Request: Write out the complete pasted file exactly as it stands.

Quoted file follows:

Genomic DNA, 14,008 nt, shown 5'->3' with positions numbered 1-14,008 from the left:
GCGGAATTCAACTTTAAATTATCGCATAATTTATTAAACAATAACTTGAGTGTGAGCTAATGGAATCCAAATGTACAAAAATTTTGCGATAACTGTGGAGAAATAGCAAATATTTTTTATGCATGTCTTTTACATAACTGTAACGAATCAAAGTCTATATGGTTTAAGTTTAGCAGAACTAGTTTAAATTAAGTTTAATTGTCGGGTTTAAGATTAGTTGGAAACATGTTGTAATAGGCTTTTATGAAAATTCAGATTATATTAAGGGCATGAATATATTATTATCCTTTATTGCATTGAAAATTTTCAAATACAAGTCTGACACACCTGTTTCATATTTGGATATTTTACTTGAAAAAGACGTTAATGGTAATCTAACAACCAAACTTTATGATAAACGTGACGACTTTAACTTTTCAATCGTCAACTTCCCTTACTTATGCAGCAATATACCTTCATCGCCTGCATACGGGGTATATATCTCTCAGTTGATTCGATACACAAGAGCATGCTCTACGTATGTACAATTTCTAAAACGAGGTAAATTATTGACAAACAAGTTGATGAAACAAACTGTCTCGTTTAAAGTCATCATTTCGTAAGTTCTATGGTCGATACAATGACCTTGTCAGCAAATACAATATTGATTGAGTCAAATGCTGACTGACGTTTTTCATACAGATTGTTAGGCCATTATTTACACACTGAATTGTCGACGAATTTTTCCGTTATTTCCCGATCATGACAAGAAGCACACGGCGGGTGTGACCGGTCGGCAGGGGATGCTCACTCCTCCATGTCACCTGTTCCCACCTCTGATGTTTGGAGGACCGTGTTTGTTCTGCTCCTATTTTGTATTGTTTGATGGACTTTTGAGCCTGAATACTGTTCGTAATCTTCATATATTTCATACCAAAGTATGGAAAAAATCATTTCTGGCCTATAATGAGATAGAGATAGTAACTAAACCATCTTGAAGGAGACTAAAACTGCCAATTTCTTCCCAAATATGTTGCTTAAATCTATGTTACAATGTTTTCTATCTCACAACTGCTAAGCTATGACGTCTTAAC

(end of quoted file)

Genomic DNA, 14,008 nt, shown 5'->3' with positions numbered 1-14,008 from the left:
GCGGAATTCAACTTTAAATTATCGCATAATTTATTAAACAATAACTTGAGTGTGAGCTAATGGAATCCAAATGTACAAAAATTTTGCGATAACTGTGGAGAAATAGCAAATATTTTTTATGCATGTCTTTTACATAACTGTAACGAATCAAAGTCTATATGGTTTAAGTTTAGCAGAACTAGTTTAAATTAAGTTTAATTGTCGGGTTTAAGATTAGTTGGAAACATGTTGTAATAGGCTTTTATGAAAATTCAGATTATATTAAGGGCATGAATATATTATTATCCTTTATTGCATTGAAAATTTTCAAATACAAGTCTGACACACCTGTTTCATATTTGGATATTTTACTTGAAAAAGACGTTAATGGTAATCTAACAACCAAACTTTATGATAAACGTGACGACTTTAACTTTTCAATCGTCAACTTCCCTTACTTATGCAGCAATATACCTTCATCGCCTGCATACGGGGTATATATCTCTCAGTTGATTCGATACACAAGAGCATGCTCTACGTATGTACAATTTCTAAAACGAGGTAAATTATTGACAAACAAGTTGATGAAACAAACTGTCTCGTTTAAAGTCATCATTTCGTAAGTTCTATGGTCGATACAATGACCTTGTCAGCAAATACAATATTGATTGAGTCAAATGCTGACTGACGTTTTTCATACAGATTGTTAGGCCATTATTTACACACTGAATTGTCGACGAATTTTTCCGTTATTTCCCGATCATGACAAGAAGCACACGGCGGGTGTGACCGGTCGGCAGGGGATGCTCACTCCTCCATGTCACCTGTTCCCACCTCTGATGTTTGGAGGACCGTGTTTGTTCTGCTCCTATTTTGTATTGTTTGATGGACTTTTGAGCCTGAATACTGTTCGTAATCTTCATATATTTCATACCAAAGTATGGAAAAAATCATTTCTGGCCTATAATGAGATAGAGATAGTAACTAAACCATCTTGAAGGAGACTAAAACTGCCAATTTCTTCCCAAATATGTTGCTTAAATCTATGTTACAATGTTTTCTATCTCACAACTGCTAAGCTATGACGTCTTAAC